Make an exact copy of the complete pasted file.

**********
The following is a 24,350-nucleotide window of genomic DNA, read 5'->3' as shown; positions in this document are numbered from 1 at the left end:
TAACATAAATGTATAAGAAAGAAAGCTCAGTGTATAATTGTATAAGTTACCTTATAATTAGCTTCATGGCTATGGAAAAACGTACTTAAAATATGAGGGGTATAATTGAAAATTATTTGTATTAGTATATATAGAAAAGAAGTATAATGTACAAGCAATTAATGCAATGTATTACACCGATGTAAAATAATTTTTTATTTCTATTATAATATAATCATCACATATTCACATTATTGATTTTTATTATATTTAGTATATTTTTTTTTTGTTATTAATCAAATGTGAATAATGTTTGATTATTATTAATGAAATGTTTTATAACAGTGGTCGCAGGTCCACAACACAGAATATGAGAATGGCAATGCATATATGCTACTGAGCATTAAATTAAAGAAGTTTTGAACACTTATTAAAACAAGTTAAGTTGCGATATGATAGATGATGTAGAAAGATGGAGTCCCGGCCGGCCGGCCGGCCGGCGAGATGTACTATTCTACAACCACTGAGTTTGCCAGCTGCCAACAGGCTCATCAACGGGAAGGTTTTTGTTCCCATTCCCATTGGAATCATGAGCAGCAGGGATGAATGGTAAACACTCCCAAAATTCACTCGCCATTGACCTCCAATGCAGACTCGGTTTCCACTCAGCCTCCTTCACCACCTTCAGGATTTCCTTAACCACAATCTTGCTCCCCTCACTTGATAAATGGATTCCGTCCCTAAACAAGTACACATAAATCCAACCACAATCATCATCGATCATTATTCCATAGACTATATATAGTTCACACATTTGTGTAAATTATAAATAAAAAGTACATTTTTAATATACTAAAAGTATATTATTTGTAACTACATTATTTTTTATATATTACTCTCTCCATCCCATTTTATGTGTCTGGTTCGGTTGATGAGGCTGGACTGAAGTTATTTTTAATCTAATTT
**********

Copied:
The following is a 24,350-nucleotide window of genomic DNA, read 5'->3' as shown; positions in this document are numbered from 1 at the left end:
TAACATAAATGTATAAGAAAGAAAGCTCAGTGTATAATTGTATAAGTTACCTTATAATTAGCTTCATGGCTATGGAAAAACGTACTTAAAATATGAGGGGTATAATTGAAAATTATTTGTATTAGTATATATAGAAAAGAAGTATAATGTACAAGCAATTAATGCAATGTATTACACCGATGTAAAATAATTTTTTATTTCTATTATAATATAATCATCACATATTCACATTATTGATTTTTATTATATTTAGTATATTTTTTTTTTGTTATTAATCAAATGTGAATAATGTTTGATTATTATTAATGAAATGTTTTATAACAGTGGTCGCAGGTCCACAACACAGAATATGAGAATGGCAATGCATATATGCTACTGAGCATTAAATTAAAGAAGTTTTGAACACTTATTAAAACAAGTTAAGTTGCGATATGATAGATGATGTAGAAAGATGGAGTCCCGGCCGGCCGGCCGGCCGGCGAGATGTACTATTCTACAACCACTGAGTTTGCCAGCTGCCAACAGGCTCATCAACGGGAAGGTTTTTGTTCCCATTCCCATTGGAATCATGAGCAGCAGGGATGAATGGTAAACACTCCCAAAATTCACTCGCCATTGACCTCCAATGCAGACTCGGTTTCCACTCAGCCTCCTTCACCACCTTCAGGATTTCCTTAACCACAATCTTGCTCCCCTCACTTGATAAATGGATTCCGTCCCTAAACAAGTACACATAAATCCAACCACAATCATCATCGATCATTATTCCATAGACTATATATAGTTCACACATTTGTGTAAATTATAAATAAAAAGTACATTTTTAATATACTAAAAGTATATTATTTGTAACTACATTATTTTTTATATATTACTCTCTCCATCCCATTTTATGTGTCTGGTTCGGTTGATGAGGCTGGACTGAAGTTATTTTTAATCTAATTT